Wednesday, February 11, 2015

Lenten transformation

Image result for lent
One great image that still gets attention showed up on a lot of people's foreheads last Wednesday. Little gray crosses of ash smudged above the brow signal the beginning of Lent. At the imposition of the ashes, the priest is to recite, "Remember, you are dust, and to dust you shalt return." Lent is the 40 days preceding Easter, the Great Fast, a time of prayer and penitence -- and it starts with dust and ashes. 

There are a lump of coal and a pile of ashes at the entrance to Lent and at the heart of the Christian tradition. Ashes are the residue of burned-out fires and burned-up stars. Nothing would seem so appropriately symbolic of the lousy state of humanity. Cold and lifeless, ashes make it clear that something is not right, that human beings have settled in the dust and settled for the worst when they might have taken wing into the heavens and flown into the stars.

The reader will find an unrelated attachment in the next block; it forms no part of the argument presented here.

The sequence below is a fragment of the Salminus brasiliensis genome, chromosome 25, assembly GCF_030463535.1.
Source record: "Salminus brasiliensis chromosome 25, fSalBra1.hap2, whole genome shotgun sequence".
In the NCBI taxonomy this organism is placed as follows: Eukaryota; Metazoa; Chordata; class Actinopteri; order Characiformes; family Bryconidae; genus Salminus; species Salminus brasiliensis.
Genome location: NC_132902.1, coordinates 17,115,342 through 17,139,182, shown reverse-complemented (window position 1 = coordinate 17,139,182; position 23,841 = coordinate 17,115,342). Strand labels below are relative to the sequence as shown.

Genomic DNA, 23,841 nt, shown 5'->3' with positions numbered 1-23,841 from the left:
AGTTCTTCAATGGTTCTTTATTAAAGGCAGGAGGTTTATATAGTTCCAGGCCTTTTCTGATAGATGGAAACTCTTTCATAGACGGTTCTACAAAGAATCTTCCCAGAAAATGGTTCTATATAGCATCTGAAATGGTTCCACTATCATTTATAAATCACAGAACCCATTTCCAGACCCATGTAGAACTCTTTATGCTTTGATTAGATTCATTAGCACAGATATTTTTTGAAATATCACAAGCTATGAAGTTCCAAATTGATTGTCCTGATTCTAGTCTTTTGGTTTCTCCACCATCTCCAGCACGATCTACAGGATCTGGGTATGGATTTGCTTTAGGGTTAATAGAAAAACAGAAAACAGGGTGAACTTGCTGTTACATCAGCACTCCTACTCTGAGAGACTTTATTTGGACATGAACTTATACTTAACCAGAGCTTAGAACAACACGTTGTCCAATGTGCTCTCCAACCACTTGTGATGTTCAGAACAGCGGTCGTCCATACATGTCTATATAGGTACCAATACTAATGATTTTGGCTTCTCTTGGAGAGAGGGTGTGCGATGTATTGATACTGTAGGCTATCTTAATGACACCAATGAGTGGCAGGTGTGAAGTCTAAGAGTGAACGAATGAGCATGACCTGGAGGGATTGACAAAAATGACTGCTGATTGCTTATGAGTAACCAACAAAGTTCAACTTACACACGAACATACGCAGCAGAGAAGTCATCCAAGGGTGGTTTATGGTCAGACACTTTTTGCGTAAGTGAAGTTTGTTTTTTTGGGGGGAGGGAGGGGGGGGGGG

Ashes are also made out of carbon, the building blocks of life. When you say something is "organic," you're saying it is made of carbon. What makes the carbon black? It's been burned.

So, before we think of Lent as just the season of ashes -- a 40- day "moan and groan" and "woe-is-me" session, look at the next image the Church offers to people at this time of year.

On Wednesday the leaves from last year's Palm Sunday palms were reduced to cold gray ashes.

On Sunday we hear about the arrival of a living, soaring dove of Spirit, slipping out of heaven and into our world.

On Wednesday the church proclaims a 40-day period of solemnity and fasting.

On Sunday Jesus proclaims, "the kingdom of God has come near."

On Wednesday we are marked with the ashes of our finitude and mortality.

On Sunday we see the promise of eternal life as Jesus rises up out of the baptismal waters.

The dove descending from heaven demonstrates how the Holy Spirit gets back into our world. In the midst of our ashes, the dove as a symbol says to us -- "You can be a diamond someday."

The late Malcolm Forbes, when publisher of Forbes magazine, liked to say that "Diamonds are nothing more than chunks of coal that stuck to their jobs." 

For the Christian, the season of Lent reminds us that diamonds are nothing more than chunks of coal that have been touched and transformed by the dove.